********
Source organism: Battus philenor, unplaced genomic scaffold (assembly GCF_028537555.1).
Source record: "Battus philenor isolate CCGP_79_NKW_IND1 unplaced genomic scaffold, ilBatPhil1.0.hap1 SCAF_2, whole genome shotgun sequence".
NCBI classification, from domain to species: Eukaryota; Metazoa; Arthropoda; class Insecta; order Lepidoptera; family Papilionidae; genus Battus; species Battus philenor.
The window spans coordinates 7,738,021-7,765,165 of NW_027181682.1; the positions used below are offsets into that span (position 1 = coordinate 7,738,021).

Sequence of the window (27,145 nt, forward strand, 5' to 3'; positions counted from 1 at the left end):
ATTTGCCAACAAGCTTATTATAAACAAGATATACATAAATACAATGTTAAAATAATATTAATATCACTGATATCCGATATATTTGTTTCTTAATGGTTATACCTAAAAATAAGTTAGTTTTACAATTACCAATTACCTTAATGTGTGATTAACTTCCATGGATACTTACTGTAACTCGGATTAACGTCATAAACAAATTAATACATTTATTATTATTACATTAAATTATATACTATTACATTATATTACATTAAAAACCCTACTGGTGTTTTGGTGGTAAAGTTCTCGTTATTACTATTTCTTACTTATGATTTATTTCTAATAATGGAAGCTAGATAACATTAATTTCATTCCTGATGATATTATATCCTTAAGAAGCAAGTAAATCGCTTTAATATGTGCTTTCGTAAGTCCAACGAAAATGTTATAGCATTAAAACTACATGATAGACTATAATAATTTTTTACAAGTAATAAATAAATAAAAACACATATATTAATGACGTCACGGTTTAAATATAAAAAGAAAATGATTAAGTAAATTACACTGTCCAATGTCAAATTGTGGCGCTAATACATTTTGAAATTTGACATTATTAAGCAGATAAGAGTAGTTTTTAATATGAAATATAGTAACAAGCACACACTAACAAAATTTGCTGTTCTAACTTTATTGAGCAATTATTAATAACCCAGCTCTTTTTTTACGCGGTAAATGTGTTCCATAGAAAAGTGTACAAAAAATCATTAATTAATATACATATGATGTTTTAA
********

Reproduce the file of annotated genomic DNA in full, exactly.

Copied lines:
Source organism: Battus philenor, unplaced genomic scaffold (assembly GCF_028537555.1).
Source record: "Battus philenor isolate CCGP_79_NKW_IND1 unplaced genomic scaffold, ilBatPhil1.0.hap1 SCAF_2, whole genome shotgun sequence".
NCBI classification, from domain to species: Eukaryota; Metazoa; Arthropoda; class Insecta; order Lepidoptera; family Papilionidae; genus Battus; species Battus philenor.
The window spans coordinates 7,738,021-7,765,165 of NW_027181682.1; the positions used below are offsets into that span (position 1 = coordinate 7,738,021).

Sequence of the window (27,145 nt, forward strand, 5' to 3'; positions counted from 1 at the left end):
ATTTGCCAACAAGCTTATTATAAACAAGATATACATAAATACAATGTTAAAATAATATTAATATCACTGATATCCGATATATTTGTTTCTTAATGGTTATACCTAAAAATAAGTTAGTTTTACAATTACCAATTACCTTAATGTGTGATTAACTTCCATGGATACTTACTGTAACTCGGATTAACGTCATAAACAAATTAATACATTTATTATTATTACATTAAATTATATACTATTACATTATATTACATTAAAAACCCTACTGGTGTTTTGGTGGTAAAGTTCTCGTTATTACTATTTCTTACTTATGATTTATTTCTAATAATGGAAGCTAGATAACATTAATTTCATTCCTGATGATATTATATCCTTAAGAAGCAAGTAAATCGCTTTAATATGTGCTTTCGTAAGTCCAACGAAAATGTTATAGCATTAAAACTACATGATAGACTATAATAATTTTTTACAAGTAATAAATAAATAAAAACACATATATTAATGACGTCACGGTTTAAATATAAAAAGAAAATGATTAAGTAAATTACACTGTCCAATGTCAAATTGTGGCGCTAATACATTTTGAAATTTGACATTATTAAGCAGATAAGAGTAGTTTTTAATATGAAATATAGTAACAAGCACACACTAACAAAATTTGCTGTTCTAACTTTATTGAGCAATTATTAATAACCCAGCTCTTTTTTTACGCGGTAAATGTGTTCCATAGAAAAGTGTACAAAAAATCATTAATTAATATACATATGATGTTTTAA